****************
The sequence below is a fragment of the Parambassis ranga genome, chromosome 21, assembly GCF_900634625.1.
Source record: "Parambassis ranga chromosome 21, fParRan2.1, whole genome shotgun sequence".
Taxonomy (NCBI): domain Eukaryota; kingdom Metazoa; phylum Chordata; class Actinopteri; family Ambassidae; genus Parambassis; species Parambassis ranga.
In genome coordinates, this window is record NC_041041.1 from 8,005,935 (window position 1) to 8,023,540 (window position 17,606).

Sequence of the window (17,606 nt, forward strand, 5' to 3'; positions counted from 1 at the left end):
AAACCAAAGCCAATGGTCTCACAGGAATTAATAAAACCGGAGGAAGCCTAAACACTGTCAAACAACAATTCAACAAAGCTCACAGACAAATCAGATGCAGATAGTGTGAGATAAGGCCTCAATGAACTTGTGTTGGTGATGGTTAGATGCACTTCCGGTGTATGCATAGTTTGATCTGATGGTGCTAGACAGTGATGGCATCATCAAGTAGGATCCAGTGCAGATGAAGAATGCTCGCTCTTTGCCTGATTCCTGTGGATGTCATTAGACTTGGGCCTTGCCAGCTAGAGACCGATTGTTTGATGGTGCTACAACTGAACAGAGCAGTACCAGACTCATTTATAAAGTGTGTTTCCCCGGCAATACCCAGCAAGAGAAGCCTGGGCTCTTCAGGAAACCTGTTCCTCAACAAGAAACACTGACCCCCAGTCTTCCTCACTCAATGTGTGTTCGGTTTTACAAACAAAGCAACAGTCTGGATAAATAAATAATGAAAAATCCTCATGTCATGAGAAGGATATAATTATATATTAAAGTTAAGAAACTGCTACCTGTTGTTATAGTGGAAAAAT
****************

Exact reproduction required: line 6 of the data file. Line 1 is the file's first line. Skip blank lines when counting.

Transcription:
AAACCAAAGCCAATGGTCTCACAGGAATTAATAAAACCGGAGGAAGCCTAAACACTGTCAAACAACAATTCAACAAAGCTCACAGACAAATCAGATGCAGATAGTGTGAGATAAGGCCTCAATGAACTTGTGTTGGTGATGGTTAGATGCACTTCCGGTGTATGCATAGTTTGATCTGATGGTGCTAGACAGTGATGGCATCATCAAGTAGGATCCAGTGCAGATGAAGAATGCTCGCTCTTTGCCTGATTCCTGTGGATGTCATTAGACTTGGGCCTTGCCAGCTAGAGACCGATTGTTTGATGGTGCTACAACTGAACAGAGCAGTACCAGACTCATTTATAAAGTGTGTTTCCCCGGCAATACCCAGCAAGAGAAGCCTGGGCTCTTCAGGAAACCTGTTCCTCAACAAGAAACACTGACCCCCAGTCTTCCTCACTCAATGTGTGTTCGGTTTTACAAACAAAGCAACAGTCTGGATAAATAAATAATGAAAAATCCTCATGTCATGAGAAGGATATAATTATATATTAAAGTTAAGAAACTGCTACCTGTTGTTATAGTGGAAAAAT